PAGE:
Recently, I've been reading two papers by Walter Tichy:
The first paper is almost 30 years old, and dates from Tichy's work at Purdue during the development of RCS. From the introduction:
The string-to-string correction problem is to find a minimal sequence of edit operations for changing a given string into another given string. The length of the edit sequence is a measure of the differences between the two strings.
At the time, the best-known diff algorithm was Doug McIlroy's Unix diff algorithm (more on that in a future post), which is based on the detection of the Longest Common Subsequence. As Tichy shows, the LCS-based algorithms, while computationally related to the edit sequence programs, are not necessarily the best for use in difference construction.
Tichy's basic algorithm is surprisingly simple to state:
Start at the left end of the target string T, and try to find prefixes of T in S. If no prefix of T occurs in S, remove the first symbol from T and start over. If there are prefixes, choose the longest one and record it as a block move. Then remove the matched prefix from T and try to match a longest prefix of the remaining tail of T, again starting at the beginning of S. This process continues until T is exhausted. The recorded block moves constitute a minimal covering set of block moves.
After working through a proof of the basic algorithm, Tichy briefly touches on two variations:
Program text and prose have the property of few repeated lines. ... To speed up comparisons, the program should use hashcodes for lines of text rather than performing character-by-character comparisons.
An important element in the Knuth-Morris-Pratt algorithm is an auxiliary array N which indicates how far to shift a partially matched pattern or block move after a mismatch. ... Fortunately, N can also be computed incrementally.
The first variation finds an interesting expression 15 years later in the work of Andrew Tridgell on the rsync algorithm, which I'll discuss in a future post.
Delta Algorithms: An Empirical Analysis describes Tichy's work in benchmarking diff algorithms. The paper contains dozens of scatter-plot diagrams of the various benchmark tests, as well as a fine high-level discussion of the complexity of building a suitable benchmark for diff:
The first problem encountered when defining a benchmark is finding an appropriate data set that is both large enough for the results to be statistically significant and representative of real world applications. For delta algorithms, the most important quality of any benchmark is that it contain a wide spectrum of change examples. This means that both the size of the changes represented and the size of the files involved should vary considerably. Large changes on small files and small changes on large files should be included as well as small changes on small files and large changes on large files.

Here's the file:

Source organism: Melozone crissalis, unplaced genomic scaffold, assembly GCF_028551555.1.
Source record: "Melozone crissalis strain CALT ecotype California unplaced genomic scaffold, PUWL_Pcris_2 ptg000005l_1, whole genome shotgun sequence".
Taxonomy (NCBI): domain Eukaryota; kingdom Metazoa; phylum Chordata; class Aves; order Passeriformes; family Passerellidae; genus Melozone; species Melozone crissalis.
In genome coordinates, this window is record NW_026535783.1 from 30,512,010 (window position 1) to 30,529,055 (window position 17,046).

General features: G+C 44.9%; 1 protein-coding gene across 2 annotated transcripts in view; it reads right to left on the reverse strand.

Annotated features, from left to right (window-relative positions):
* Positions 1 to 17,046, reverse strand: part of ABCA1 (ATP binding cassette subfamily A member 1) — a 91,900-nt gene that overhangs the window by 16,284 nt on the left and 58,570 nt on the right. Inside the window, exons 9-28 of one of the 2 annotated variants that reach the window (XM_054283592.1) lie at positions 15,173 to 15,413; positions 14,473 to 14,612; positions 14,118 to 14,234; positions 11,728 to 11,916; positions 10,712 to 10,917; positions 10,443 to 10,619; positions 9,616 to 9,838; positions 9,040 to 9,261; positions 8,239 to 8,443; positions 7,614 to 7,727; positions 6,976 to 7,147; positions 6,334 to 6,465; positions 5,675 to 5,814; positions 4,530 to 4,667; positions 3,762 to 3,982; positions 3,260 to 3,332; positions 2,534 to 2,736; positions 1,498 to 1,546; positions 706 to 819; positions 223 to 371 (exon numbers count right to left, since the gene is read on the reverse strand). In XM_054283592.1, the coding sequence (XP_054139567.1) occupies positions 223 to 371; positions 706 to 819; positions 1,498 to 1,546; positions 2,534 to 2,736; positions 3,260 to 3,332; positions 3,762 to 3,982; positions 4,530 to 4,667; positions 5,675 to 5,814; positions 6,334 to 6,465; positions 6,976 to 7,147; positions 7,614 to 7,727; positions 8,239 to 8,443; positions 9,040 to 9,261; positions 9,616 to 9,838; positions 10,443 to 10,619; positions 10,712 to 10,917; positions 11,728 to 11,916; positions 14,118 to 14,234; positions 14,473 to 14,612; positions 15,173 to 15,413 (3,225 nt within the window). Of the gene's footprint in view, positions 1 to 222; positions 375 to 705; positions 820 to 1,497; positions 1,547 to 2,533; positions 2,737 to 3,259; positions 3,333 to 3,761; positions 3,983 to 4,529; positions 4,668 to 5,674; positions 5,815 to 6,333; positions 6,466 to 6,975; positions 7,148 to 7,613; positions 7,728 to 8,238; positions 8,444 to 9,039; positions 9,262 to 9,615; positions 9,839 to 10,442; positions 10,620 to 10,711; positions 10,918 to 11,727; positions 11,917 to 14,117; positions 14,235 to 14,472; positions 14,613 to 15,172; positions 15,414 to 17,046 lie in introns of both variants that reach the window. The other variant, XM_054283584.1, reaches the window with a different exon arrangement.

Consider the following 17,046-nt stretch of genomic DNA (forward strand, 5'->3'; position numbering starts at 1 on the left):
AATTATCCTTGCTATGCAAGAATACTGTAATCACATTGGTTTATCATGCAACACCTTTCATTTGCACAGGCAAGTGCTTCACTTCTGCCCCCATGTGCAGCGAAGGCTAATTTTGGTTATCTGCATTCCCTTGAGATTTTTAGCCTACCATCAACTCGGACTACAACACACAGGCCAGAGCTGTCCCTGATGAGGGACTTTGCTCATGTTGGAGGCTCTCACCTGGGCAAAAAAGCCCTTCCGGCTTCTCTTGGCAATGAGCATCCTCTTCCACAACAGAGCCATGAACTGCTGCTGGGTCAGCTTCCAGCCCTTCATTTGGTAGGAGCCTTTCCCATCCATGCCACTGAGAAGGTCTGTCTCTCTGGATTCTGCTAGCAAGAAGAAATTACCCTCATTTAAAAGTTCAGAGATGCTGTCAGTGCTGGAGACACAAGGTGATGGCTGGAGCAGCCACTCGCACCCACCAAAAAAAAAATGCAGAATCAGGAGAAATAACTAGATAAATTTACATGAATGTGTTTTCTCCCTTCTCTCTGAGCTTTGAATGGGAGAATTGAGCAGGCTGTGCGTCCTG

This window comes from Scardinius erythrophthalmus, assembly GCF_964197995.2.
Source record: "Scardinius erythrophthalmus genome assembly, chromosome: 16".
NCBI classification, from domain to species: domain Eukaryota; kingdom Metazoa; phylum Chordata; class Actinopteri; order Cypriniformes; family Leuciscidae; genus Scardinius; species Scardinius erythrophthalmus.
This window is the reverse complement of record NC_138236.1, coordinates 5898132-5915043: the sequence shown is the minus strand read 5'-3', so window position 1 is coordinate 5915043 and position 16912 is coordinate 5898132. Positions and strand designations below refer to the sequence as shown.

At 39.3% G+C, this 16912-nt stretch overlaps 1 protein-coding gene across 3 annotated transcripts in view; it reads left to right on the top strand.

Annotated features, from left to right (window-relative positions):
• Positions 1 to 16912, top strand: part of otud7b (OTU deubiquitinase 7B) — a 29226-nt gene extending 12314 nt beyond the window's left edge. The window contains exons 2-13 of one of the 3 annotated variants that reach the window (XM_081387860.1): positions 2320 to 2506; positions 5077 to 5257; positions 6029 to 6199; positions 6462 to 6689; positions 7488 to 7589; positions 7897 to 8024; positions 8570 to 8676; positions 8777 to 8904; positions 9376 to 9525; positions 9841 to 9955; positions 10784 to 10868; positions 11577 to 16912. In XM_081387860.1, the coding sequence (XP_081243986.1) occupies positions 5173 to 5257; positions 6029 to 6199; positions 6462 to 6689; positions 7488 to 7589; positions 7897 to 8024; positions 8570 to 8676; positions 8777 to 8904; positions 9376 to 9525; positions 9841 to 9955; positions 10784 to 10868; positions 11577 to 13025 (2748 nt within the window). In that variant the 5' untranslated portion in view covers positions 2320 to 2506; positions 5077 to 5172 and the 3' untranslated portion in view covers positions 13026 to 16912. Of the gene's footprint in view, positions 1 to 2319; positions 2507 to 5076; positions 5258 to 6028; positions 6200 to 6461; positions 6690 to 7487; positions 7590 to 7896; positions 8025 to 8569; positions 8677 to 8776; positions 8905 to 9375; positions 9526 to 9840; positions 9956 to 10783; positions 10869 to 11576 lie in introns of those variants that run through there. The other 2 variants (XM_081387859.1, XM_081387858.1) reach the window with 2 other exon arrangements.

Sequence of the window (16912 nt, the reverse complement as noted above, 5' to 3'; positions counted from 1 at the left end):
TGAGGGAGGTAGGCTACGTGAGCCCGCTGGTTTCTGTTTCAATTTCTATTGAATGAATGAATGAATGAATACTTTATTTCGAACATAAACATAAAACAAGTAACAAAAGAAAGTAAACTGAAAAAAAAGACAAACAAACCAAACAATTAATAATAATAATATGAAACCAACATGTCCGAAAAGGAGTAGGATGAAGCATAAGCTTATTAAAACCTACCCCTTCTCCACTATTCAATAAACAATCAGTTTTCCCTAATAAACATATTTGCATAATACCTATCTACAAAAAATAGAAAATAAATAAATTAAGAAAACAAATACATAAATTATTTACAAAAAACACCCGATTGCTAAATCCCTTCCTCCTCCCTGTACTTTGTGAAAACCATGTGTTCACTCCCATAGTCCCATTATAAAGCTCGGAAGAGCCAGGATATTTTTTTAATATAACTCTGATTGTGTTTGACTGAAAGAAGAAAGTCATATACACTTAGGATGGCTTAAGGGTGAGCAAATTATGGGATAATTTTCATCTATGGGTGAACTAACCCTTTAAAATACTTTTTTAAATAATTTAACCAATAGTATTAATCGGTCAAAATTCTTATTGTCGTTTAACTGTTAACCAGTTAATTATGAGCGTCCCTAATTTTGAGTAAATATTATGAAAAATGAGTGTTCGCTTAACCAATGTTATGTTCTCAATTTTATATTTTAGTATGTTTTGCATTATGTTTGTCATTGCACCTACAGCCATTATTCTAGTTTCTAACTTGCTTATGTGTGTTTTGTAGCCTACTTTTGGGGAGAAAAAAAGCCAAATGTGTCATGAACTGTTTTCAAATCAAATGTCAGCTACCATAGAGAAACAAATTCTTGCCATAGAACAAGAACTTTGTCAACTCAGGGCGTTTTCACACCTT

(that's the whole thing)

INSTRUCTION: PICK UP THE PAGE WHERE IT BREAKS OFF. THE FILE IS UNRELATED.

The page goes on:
Furthermore, the benchmark should contain a variety of formats, in particular pure text, pure object code, and pseudo text.
The paper also describes a diff algorithm variation which they call vdelta:
Vdelta is a new technique that combines both data compression and data differencing. It is a refinement of W.F. Tichy's block-move algorithm, in that, instead of a suffix tree, vdelta uses a hash table approach inspired by the data parsing scheme in the 1978 Ziv-Lempel compression technique. Like block-move, the Ziv-Lempel technique is also based on a greedy approach in which the input string is parsed by longest matches to previously seen data. ... Vdelta generalizes Ziv-Lempel and block-move by allowing for string matching to be done both within the target data and between a source data and a target data. For efficiency, vdelta relaxes the greedy parsing rule so that matching prefixes are not always maximally long.
Over the years, there have been a number of fundamental attempts to construct differencing algorithms. It would be an ideal world if the "best" algorithm always became the best known and most widely-used. However, the discussion and analysis of algorithms is a complex intellectual activity and many factors other than the qualities of the actual algorithm come in to play. Perhaps most importantly, if an algorithm is not well-presented and well-described, it can be over-looked and under-used, even if it is valuable and effective.
With diff algorithms, it is becoming clear that two things are true:
- There have been a variety of diff algorithms discovered and re-discovered over the years, but many of them are not well-described nor easy to find: the papers are scattered, hard to locate, and behind ACM or IEEE paywalls; and when the papers are tracked down, they are confusing and hard to read.
- The two Myers papers ("A file comparison program" and "An O(ND) difference algorithm and its variations") are so well-written and so well-known that they have pretty much dominated the discussion.
I've still got a number of other papers to study, but for now I think I've learned what I can from Tichy's work.